Copper Country: Our Family Adventure in the Keweenaw Peninsula


By Andy Nixon, STN Reporter

Each summer, my wife's family ventures north to the Keweenaw Peninsula; a tradition that has continued for almost 70 years. Renting four or five small log cabins, the fourteen-day vacation provides a peaceful setting, allowing everyone to relax and recharge. The group of cabins sits atop the shores of Otter Lake, which is about 20 miles south of Houghton.

Having done this since the 1950s, Lindsay’s family has the preparation and routine down to a science, including delicious meal plans, activities for the kids, and plenty of fishing. With cabin one being the largest, the "community cabin" is used for sipping coffee, baking fresh bread, having dinner, and steady games of cards. As family members begin to age, traditions such as this must be enjoyed and treasured.

The Keweenaw Peninsula is a special place if you enjoy nature and want to explore what our great state has to offer. Historically, this region is known for the copper mining boom during the 19th century. The underground mining stretched into the 20th century, coming to an end in 1967. Today, remnants of the copper industry are scattered throughout the peninsula. Mineshaft houses are the most prevalent artifacts you will notice, towering above the ground as you drive or hike through the surrounding area. Two former mines are open for public tours, including the Quincy Mine that overlooks Houghton, as well as the Delaware Mine north of Houghton. Both offer a fantastic view of what the mining profession would have been like.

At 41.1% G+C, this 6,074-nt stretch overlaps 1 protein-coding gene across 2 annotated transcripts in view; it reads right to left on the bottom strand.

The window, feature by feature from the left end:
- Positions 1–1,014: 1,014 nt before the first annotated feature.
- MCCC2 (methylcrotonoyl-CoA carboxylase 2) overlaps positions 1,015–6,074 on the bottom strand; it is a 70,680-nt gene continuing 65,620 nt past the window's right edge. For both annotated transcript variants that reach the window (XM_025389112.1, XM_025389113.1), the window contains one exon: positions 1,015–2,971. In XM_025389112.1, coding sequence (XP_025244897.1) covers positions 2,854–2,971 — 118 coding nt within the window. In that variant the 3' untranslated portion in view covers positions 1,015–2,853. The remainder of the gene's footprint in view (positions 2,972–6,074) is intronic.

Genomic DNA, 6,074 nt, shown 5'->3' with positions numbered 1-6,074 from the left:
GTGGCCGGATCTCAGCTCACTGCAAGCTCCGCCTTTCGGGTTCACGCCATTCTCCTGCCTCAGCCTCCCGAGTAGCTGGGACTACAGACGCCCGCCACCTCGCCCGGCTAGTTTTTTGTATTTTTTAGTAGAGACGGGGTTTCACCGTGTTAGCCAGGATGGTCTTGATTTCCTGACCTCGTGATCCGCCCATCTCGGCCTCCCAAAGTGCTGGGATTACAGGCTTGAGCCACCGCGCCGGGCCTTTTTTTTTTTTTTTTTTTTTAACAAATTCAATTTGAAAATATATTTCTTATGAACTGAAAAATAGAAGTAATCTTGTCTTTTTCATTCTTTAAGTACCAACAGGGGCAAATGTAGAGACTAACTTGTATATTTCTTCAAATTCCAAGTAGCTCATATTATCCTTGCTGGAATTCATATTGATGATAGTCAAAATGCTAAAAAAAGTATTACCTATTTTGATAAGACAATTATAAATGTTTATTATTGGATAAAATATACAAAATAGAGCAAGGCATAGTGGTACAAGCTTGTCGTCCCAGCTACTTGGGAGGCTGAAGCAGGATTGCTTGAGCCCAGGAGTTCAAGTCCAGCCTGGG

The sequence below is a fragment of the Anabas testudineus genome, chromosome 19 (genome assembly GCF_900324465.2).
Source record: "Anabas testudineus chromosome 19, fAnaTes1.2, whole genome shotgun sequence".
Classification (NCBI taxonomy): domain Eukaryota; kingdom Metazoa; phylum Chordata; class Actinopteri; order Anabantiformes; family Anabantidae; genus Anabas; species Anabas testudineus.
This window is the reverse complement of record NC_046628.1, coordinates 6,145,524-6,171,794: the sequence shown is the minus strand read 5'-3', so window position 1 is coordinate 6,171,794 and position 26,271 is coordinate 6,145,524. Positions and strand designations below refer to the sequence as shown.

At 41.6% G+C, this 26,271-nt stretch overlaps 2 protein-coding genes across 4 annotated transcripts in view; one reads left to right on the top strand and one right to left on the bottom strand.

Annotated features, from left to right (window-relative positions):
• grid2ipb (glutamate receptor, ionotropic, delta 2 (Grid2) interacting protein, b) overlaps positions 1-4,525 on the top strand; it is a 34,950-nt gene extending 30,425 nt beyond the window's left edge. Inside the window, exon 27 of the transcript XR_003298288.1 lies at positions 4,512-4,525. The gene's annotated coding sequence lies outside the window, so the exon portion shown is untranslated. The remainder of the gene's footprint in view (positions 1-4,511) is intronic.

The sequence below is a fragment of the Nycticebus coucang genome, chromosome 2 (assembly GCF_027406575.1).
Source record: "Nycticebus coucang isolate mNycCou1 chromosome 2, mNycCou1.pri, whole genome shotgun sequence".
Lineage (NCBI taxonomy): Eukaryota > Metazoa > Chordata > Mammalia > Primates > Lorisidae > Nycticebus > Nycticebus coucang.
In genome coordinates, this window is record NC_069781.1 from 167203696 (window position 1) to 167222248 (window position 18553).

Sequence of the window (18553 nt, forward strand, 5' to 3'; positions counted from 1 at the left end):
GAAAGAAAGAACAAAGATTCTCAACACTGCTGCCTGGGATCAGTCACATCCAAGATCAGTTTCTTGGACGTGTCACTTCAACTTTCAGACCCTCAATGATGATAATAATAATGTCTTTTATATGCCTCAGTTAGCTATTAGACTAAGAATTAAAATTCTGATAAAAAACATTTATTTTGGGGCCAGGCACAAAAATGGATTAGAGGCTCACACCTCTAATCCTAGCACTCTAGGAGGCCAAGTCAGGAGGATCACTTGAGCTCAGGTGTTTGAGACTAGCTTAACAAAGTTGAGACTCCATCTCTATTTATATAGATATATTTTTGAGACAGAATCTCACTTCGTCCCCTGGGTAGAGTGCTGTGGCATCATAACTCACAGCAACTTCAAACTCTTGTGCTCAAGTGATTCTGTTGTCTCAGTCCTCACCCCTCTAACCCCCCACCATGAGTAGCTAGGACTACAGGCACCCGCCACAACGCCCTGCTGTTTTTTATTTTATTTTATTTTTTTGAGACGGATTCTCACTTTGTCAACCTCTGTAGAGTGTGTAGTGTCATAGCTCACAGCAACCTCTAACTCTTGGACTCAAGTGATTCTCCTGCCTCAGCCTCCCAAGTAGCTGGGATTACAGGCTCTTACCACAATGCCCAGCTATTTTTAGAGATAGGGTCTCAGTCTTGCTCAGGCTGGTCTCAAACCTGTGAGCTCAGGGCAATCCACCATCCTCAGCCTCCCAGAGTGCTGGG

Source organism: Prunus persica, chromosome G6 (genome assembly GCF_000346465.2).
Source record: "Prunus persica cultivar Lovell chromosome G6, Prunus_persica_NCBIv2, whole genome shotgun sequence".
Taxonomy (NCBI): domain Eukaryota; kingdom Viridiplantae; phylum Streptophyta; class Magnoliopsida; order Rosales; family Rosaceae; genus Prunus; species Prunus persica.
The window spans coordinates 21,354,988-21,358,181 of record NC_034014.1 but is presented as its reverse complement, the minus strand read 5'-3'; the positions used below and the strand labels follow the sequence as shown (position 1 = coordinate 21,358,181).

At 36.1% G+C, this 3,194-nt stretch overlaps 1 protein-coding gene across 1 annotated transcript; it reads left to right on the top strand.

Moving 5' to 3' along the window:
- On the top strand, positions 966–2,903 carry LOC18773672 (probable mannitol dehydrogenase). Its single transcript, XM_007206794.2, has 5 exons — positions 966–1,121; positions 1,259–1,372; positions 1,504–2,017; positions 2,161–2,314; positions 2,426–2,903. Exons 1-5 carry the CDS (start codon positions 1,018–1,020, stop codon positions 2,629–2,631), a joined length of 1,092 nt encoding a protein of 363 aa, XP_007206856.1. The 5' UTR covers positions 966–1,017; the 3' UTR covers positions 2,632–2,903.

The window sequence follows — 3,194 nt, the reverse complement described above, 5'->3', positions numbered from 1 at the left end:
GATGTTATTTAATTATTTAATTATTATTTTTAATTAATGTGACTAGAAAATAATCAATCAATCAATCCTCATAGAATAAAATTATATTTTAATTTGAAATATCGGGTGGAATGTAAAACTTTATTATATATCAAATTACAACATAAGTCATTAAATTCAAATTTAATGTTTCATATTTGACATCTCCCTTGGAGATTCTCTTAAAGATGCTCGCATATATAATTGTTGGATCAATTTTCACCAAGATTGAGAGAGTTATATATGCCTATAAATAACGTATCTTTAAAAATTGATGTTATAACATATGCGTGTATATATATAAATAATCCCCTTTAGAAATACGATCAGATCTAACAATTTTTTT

This year, Lindsay, Charles, and I elected to stay for ten days to spend more time with family and avoid the heat back home. Although I am a new member of Anytime Fitness in Dexter, substituting the gym for outdoor activities such as paddle boarding, sailing, and hiking allows me to stay on the right track while away. Another bonus of the cabins is the dog-friendly policy, which allows our two hound dogs to accompany us.

While in the Keweenaw, be sure to drive north and check out Copper Harbor, and Eagle Harbor, or stop by a few ghost towns that dot the region. Along with sights to see, many great dining options await you in Houghton, Hancock, and Calumet. For this adventure, I would recommend a week to drive up and explore the area. From the Dexter area, plan on nine hours of driving, depending on the number of stops made. Most enjoy stopping at the Mackinaw Bridge, at least to stretch the legs. Many resources can be found online, including the history and maps of the ghost towns, places to stay, attractions, and more.

If you make it up, don't forget to eat a pasty during your visit. Pasties are easy-to-hold meat and vegetable-filled pastries, made famous during the copper mining days when the handheld meal would accompany the miners underground and keep them fed during their hard labor. One more recommendation would be the Jampot, which is owned and operated by a monastery. Here you will find fresh baked goods like muffins, cookies, and jams with flavors such as thimbleberry, which is native to the region.

Lindsay and I hope this family tradition will continue for generations. Our son Charles even told us “he wished we could just buy the cabins so we could stay whenever we want”. The annual trip reminds us both to be mindful of constant work or being tied to a cellphone. In this day and age, it is imperative to occasionally set your phone on “do not disturb” and live in the present moment; surrounded by great views, family, and fresh air.

Historic pattern shop located in Calumet - photo by Andy Nixon
Mine shaft house north of Calumet. The angle of the building matches the angle of the shaft underground - Photo by Andy Nixon
Lift bridge connecting Houghton and Hancock - photo by Andy Nixon
View of Lake Superior during one of our hikes - photo by Andy Nixon
I'm interested
I disagree with this
This is unverified